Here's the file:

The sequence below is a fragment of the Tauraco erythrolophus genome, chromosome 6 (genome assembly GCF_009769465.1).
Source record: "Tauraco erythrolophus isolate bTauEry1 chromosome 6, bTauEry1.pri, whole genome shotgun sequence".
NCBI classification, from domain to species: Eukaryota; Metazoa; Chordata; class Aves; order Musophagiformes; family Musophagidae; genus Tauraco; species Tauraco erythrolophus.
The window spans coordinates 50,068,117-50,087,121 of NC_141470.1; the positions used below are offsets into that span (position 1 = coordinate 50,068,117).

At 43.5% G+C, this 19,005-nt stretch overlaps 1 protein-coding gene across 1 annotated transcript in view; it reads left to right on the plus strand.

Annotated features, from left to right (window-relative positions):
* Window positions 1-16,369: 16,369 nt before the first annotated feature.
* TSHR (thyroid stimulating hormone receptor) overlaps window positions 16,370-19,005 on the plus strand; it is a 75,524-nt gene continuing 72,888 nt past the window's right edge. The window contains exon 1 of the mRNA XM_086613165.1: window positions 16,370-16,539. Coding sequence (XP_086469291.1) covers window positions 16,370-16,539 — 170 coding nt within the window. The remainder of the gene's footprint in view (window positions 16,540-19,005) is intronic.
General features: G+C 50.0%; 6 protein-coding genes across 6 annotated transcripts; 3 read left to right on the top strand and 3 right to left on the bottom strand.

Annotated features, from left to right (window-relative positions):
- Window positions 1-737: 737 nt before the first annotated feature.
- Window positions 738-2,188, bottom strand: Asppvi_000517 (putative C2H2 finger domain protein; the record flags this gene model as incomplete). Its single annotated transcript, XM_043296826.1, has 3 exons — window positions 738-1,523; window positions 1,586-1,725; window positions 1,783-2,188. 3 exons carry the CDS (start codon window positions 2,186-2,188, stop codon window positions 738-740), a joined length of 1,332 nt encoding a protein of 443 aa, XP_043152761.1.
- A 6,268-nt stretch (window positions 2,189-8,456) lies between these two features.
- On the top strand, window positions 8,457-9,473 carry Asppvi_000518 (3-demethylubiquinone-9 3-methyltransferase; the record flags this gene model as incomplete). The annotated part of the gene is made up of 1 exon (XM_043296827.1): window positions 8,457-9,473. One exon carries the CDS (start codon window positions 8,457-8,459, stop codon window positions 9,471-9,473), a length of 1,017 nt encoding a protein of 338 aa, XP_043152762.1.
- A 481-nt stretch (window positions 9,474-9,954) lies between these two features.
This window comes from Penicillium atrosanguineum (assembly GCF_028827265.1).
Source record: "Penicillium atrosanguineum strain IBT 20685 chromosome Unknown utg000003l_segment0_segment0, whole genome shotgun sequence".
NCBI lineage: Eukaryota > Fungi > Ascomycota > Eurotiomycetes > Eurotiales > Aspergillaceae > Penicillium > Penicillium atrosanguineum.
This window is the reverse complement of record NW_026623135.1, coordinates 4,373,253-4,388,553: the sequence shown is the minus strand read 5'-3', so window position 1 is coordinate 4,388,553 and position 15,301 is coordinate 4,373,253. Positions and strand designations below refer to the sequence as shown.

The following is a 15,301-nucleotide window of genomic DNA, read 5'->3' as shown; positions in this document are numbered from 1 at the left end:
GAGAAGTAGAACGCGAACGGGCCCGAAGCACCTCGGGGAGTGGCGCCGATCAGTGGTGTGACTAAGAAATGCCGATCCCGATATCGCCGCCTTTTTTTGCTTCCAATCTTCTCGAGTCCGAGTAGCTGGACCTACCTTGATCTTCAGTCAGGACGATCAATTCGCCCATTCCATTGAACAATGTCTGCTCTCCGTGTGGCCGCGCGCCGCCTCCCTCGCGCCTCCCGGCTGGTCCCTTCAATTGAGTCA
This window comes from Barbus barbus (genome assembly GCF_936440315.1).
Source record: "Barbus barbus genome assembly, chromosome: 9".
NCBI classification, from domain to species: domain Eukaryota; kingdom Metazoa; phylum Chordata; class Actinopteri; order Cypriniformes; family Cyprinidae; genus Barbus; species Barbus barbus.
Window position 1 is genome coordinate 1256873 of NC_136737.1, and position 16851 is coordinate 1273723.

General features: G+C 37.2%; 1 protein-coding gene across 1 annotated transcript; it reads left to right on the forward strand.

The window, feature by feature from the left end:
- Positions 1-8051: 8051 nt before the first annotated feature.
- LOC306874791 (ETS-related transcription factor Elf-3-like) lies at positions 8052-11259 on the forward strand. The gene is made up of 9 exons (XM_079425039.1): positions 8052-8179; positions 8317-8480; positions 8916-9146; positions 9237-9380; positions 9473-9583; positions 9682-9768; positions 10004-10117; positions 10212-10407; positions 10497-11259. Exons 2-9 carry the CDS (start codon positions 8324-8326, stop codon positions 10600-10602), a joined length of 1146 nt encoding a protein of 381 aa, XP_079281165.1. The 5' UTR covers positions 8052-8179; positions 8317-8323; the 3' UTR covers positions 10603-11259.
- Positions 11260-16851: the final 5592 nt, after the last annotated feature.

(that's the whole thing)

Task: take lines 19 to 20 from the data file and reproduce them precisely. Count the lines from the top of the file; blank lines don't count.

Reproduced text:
This window is the reverse complement of record NW_026623135.1, coordinates 4,373,253-4,388,553: the sequence shown is the minus strand read 5'-3', so window position 1 is coordinate 4,388,553 and position 15,301 is coordinate 4,373,253. Positions and strand designations below refer to the sequence as shown.

The following is a 15,301-nucleotide window of genomic DNA, read 5'->3' as shown; positions in this document are numbered from 1 at the left end: